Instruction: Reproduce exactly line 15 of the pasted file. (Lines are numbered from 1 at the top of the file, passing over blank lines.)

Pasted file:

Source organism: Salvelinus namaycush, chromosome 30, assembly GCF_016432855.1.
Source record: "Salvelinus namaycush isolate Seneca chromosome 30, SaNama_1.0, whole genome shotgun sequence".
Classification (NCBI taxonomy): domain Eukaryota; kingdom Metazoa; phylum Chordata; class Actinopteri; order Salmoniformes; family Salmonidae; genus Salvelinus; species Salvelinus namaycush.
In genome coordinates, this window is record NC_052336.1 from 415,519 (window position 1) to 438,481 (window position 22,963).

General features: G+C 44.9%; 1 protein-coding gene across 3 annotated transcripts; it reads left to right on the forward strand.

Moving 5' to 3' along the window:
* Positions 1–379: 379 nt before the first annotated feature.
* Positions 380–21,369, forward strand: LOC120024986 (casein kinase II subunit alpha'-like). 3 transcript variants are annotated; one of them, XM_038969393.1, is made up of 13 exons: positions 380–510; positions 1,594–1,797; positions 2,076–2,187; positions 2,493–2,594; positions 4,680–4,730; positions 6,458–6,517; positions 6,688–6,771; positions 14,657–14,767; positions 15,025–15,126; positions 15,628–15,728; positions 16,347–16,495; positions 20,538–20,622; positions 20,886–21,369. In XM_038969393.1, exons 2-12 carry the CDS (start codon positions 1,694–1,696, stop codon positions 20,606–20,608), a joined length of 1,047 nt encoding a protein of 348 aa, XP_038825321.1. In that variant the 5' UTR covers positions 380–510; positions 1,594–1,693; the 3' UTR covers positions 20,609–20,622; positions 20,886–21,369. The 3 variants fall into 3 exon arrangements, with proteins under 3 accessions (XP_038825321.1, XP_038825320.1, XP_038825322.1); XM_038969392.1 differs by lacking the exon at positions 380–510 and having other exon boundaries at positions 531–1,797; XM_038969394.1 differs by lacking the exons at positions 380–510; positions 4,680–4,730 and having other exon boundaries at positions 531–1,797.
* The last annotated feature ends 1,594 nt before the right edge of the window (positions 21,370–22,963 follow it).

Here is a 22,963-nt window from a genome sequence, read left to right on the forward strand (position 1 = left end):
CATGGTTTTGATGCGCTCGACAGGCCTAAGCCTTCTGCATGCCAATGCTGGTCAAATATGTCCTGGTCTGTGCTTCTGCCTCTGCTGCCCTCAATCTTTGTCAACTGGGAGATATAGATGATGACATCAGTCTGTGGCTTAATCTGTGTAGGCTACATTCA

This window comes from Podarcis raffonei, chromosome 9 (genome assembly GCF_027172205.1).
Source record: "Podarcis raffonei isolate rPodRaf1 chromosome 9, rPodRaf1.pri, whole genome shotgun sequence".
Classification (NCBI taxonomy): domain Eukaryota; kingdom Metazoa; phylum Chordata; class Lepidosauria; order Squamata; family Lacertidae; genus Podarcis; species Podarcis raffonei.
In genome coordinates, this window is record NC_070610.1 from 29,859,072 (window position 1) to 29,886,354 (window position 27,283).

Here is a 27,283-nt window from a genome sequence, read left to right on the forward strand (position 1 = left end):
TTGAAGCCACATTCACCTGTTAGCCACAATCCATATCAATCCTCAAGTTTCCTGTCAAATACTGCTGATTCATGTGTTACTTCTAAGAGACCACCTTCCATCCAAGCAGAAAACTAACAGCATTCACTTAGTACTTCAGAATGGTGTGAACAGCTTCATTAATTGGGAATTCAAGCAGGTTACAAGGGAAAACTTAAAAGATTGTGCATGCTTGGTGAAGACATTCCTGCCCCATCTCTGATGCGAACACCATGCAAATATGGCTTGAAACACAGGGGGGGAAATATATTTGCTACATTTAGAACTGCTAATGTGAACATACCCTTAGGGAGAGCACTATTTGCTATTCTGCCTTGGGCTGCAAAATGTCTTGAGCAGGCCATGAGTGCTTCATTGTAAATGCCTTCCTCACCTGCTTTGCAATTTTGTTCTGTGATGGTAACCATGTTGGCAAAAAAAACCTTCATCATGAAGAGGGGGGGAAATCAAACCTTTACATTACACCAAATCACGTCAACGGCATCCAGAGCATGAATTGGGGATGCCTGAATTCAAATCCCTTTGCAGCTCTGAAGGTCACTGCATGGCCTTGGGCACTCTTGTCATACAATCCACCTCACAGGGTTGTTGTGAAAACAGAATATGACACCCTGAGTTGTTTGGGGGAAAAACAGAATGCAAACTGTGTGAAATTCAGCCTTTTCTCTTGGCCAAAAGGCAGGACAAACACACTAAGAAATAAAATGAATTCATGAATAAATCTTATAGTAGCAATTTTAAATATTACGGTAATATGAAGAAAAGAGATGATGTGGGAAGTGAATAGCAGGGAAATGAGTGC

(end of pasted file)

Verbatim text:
In genome coordinates, this window is record NC_070610.1 from 29,859,072 (window position 1) to 29,886,354 (window position 27,283).